1. Air-to-water systems take heat from the outside air and feed it into your wet central heating system. As the heat produced is cooler than that from a conventional boiler, you may need to install larger radiators or underfloor heating in your home to make the most of it.
  2. Air-to-air systems take heat from the outside air and feed it into your home through fans. This type of system cannot produce hot water.

In the summer, the ASHP can be operated in reverse, like an air-conditioning unit, to provide cool air for your home which is a helpful plus if I do say so myself.

The Pros and Cons:

Pros of air source heat pumps

  • Air source heat pumps produce less CO2 than conventional heating systems. Saving the environment and your peace of mind
  • They are cheaper than ground source heat pumps and easier to install, particularly for retrofit
  • ASHPs can provide heating AND hot water.
  • They require next to no maintenance.
  • They can be used for air conditioning in the summer.
  • You need to use electricity to power the pump which circulates the liquid in the outside loop but, for every unit of electricity used by the pump, you get between two and three units of heat – making this an efficient way to heat a building.
  • Cheaper Economy 7 electricity tariffs can be used to lower the cost of electricity to power the heat pump and special heat pump tariffs may be available from some electricity suppliers – alternatively consider solar photovoltaic panels or a wind turbine (if you are in a suitable area) for a greener source of electricity.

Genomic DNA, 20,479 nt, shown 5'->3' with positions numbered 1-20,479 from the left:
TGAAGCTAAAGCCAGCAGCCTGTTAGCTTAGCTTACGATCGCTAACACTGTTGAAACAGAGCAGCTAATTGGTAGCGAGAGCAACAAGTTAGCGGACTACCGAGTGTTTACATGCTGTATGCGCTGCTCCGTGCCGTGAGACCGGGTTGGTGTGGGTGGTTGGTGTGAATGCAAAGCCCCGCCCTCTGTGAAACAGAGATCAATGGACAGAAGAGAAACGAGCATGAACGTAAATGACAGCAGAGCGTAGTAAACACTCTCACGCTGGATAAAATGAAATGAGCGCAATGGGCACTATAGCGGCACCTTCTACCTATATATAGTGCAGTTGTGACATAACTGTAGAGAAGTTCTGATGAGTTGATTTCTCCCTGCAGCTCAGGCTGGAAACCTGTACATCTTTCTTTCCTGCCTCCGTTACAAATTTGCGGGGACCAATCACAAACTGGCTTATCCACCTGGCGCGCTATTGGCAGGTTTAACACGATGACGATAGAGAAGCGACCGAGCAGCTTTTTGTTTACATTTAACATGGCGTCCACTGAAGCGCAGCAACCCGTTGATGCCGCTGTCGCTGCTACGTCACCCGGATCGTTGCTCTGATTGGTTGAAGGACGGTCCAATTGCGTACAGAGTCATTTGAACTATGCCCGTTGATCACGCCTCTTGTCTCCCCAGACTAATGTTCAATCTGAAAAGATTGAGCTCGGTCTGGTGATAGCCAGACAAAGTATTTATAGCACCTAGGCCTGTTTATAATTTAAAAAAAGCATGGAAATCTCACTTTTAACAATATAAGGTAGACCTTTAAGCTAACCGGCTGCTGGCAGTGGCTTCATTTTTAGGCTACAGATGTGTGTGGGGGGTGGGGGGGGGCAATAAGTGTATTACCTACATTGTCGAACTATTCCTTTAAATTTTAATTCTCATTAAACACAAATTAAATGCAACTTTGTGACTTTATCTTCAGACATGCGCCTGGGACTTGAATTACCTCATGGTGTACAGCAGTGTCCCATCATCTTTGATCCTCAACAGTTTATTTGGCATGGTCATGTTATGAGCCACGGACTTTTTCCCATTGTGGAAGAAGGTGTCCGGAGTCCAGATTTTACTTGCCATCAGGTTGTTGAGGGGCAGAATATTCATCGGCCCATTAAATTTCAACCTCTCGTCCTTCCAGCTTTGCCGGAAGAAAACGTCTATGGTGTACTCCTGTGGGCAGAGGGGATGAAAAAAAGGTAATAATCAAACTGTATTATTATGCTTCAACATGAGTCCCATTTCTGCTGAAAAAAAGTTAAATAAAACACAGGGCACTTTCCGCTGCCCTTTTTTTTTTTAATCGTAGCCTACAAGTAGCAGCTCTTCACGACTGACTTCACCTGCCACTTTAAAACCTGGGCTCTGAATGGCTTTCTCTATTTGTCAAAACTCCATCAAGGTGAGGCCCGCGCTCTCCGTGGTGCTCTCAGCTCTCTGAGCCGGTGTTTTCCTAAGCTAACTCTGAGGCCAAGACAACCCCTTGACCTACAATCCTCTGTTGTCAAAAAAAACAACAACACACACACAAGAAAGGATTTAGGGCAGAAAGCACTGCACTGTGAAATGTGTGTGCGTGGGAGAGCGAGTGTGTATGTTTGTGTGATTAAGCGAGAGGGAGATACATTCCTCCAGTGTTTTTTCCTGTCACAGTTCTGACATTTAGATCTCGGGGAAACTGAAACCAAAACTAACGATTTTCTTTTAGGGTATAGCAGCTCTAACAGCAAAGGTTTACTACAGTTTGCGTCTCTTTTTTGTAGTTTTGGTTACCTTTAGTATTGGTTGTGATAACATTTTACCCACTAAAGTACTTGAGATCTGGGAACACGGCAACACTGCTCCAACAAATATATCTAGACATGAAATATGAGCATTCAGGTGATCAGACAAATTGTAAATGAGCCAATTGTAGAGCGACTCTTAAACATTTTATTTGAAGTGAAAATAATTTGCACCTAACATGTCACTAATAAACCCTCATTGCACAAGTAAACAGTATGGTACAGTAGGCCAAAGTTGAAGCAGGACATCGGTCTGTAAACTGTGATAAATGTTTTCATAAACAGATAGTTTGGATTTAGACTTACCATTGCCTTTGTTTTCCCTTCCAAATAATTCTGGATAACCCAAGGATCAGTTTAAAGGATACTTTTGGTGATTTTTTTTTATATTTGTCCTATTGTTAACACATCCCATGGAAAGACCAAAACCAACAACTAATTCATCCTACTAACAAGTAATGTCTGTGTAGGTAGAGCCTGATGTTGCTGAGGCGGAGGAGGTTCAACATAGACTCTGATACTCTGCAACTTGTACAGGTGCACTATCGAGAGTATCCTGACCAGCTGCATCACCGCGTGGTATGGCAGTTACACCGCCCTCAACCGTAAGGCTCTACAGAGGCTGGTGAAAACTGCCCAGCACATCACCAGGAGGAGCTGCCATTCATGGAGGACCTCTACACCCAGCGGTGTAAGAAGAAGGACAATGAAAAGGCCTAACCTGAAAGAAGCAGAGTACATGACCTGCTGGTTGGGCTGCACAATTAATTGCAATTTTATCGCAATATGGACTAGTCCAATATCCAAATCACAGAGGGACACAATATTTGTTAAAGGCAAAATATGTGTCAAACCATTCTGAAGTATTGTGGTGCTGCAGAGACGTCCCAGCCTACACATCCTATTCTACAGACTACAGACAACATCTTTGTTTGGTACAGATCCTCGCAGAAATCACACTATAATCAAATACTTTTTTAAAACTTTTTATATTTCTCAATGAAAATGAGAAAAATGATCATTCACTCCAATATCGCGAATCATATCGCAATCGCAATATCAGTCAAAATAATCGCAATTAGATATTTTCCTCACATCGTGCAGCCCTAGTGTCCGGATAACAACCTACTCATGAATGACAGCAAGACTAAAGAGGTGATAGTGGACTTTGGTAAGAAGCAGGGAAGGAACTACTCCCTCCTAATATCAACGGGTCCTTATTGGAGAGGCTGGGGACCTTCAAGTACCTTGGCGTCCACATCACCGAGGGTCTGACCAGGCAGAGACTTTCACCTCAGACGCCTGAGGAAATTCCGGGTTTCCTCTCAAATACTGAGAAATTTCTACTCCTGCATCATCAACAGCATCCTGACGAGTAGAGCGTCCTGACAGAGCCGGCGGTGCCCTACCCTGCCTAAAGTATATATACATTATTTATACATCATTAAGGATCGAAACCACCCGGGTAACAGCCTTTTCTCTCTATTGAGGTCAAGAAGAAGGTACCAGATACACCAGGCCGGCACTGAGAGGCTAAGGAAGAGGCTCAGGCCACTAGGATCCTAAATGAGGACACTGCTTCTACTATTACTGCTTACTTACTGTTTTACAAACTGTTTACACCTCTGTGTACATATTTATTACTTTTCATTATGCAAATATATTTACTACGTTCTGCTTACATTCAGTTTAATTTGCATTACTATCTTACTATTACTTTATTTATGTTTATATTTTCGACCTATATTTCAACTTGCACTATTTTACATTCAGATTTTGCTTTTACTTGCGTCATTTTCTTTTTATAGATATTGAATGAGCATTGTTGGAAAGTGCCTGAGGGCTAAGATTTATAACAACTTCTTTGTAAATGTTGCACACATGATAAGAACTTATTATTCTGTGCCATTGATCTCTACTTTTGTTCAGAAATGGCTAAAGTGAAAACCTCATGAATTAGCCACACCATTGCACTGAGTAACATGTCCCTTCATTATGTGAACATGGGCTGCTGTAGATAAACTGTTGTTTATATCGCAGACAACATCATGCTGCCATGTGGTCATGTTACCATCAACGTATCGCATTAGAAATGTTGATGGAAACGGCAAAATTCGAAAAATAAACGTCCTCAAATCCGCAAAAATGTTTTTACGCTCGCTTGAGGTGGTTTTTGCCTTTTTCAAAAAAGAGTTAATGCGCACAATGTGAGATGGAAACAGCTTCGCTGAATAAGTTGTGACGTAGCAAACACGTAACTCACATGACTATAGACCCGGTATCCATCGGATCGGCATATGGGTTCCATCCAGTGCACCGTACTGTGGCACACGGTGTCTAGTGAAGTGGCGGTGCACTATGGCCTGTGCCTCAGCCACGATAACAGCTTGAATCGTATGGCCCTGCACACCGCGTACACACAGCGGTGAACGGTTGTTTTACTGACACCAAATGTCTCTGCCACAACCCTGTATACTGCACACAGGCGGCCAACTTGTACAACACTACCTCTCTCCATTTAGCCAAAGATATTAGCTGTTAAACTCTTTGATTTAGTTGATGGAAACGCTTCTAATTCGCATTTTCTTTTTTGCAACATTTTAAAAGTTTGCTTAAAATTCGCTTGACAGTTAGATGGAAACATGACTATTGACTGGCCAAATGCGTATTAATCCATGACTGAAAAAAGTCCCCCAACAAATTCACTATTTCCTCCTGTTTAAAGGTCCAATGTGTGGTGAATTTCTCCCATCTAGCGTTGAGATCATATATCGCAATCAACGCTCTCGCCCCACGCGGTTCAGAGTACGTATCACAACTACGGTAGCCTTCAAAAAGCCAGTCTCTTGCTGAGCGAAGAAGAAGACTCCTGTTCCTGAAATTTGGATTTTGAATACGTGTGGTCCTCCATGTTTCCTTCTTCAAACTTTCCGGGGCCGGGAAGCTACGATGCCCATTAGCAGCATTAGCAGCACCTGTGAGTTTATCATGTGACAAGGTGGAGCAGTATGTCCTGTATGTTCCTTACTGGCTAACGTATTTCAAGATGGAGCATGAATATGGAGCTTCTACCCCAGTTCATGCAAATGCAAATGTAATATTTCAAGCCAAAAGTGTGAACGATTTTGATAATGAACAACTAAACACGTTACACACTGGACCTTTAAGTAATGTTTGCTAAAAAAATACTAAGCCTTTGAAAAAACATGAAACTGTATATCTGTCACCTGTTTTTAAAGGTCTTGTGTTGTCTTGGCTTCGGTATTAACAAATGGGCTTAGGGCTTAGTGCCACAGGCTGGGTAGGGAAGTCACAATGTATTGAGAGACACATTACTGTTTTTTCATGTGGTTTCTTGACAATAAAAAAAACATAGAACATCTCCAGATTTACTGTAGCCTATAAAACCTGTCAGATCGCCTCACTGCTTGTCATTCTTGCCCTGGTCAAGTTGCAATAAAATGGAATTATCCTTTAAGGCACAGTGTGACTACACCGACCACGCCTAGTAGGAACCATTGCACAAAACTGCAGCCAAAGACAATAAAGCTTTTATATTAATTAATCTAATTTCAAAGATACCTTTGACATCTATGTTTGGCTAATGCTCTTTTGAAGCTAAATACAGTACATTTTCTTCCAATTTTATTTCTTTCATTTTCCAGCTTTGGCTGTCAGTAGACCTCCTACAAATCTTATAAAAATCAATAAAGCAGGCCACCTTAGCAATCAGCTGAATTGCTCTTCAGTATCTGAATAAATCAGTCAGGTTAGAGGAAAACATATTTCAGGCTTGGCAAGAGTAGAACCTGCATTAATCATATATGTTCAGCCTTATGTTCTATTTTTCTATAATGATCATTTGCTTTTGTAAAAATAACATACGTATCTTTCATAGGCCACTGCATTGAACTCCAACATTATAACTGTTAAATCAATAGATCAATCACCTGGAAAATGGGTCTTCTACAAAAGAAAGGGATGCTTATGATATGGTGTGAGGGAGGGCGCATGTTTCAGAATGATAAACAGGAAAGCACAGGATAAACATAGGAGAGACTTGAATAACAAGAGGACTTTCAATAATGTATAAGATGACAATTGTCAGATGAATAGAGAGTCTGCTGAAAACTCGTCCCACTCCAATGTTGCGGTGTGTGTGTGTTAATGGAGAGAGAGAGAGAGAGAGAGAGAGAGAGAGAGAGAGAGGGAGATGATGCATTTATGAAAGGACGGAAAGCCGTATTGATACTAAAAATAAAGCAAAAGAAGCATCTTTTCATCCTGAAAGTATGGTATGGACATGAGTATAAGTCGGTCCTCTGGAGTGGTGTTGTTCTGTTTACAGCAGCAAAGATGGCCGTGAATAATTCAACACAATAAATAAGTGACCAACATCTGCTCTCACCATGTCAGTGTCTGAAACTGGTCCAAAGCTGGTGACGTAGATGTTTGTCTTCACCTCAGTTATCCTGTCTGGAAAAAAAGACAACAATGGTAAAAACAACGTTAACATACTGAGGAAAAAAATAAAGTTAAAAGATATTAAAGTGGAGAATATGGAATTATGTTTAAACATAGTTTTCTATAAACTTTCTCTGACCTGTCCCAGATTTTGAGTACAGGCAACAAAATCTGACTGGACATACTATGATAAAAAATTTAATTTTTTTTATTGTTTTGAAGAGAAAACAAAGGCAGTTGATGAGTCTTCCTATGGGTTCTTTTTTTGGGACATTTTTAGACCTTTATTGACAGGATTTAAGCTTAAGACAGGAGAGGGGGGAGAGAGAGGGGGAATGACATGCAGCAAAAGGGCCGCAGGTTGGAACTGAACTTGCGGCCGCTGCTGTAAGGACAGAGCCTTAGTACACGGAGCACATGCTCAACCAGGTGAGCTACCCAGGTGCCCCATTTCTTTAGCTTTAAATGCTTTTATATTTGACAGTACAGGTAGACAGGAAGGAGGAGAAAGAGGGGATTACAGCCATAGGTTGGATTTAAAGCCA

Cons of air source heat pumps

  • Their efficiency can be lower than ground source heat pumps.
  • You’ll need enough space in your garden for the external condenser unit (comparable in size to an air-conditioning unit). Condenser units can be noisy and also blow out colder air to the immediate environment.
  • You still need to use electricity to drive the pump, so an air source heat pump can’t be considered completely zero-carbon unless this is provided by a renewable source, such as solar power or a wind  turbine.

How green are air source heat pumps?

An air source heat pump system can help to lower your carbon footprint as it uses a renewable, natural source of heat – air. The amount of CO2 you’ll save depends on the fuel you are replacing. For example, it will be higher if you are replacing electric heating than natural gas.
A heat pump also requires a supplementary source of power, usually electricity, to power the heat pump, so there will still be some resulting CO2 emissions. Overall though its one carbon footprint step forward (or backward?) to making your home a greener friendlier place

I bid you adieu my dear Sirs and Madams!

feed-in tariff uncertainty draws people to heat pumps

If the recent solar tariff levels uncertainty has made you re-think your renewable energy options, then don’t forget about Heat Pumps.